Jane Aspell, Olaf Blanke, Bruno Herbelin, Lukas Heydrich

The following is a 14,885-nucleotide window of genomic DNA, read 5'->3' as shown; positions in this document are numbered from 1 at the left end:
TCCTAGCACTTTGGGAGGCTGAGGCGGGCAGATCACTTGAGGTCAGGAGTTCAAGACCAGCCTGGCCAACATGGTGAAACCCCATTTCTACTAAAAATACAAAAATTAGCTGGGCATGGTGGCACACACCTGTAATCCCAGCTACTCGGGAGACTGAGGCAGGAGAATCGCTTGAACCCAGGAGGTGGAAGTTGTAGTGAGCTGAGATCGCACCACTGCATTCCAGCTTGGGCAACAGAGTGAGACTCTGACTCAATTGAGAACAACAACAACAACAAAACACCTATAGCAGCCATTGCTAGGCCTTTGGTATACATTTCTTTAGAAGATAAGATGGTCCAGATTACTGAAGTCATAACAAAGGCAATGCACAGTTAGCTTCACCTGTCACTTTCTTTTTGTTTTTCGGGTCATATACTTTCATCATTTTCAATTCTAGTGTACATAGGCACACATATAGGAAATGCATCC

Adopting the perspective of another person is an important aspect of social cognition and has been shown to depend on multisensory signals from one's own body. Recent work suggests that interoceptive signals not only contribute to own-body perception and self-consciousness, but also to empathy. Here we investigated if social cognition - in particular adopting the perspective of another person - can be altered by a systematic manipulation of interoceptive cues and further, if this effect depends on empathic ability. The own-body transformation task (OBT) - wherein participants are instructed to imagine taking the perspective and position of a virtual body presented on a computer screen - offers an effective way to measure reaction time differences linked to the mental effort of taking an other's perspective. Here, we adapted the OBT with the flashing of a silhouette surrounding the virtual body, either synchronously or asynchronously with the timing of participants' heartbeats. We evaluated the impact of this cardio-visual synchrony on reaction times and accuracy rates in the OBT. Empathy was assessed with the empathy quotient (EQ) questionnaire. Based on previous work using the cardio-visual paradigm, we predicted that synchronous (vs. asynchronous) cardio-visual stimulation would increase self-identification with the virtual body and facilitate participants' ability to adopt the virtual body's perspective, thereby enhancing performance on the task, particularly in participants with higher empathy scores. We report that participants with high empathy showed significantly better performance during the OBT task during synchronous versus asynchronous cardio-visual stimulation. Moreover, we found a significant positive correlation between empathic ability and the synchrony effect (the difference in reaction times between the asynchronous and synchronous conditions). We conclude that synchronous cardio-visual stimulation between the participant's body and a virtual body during an OBT task makes it easier to adopt the virtual body's perspective, presumably based on multisensory integration processes. However, this effect depended on empathic ability, suggesting that empathy, interoception and social perspective taking are inherently linked.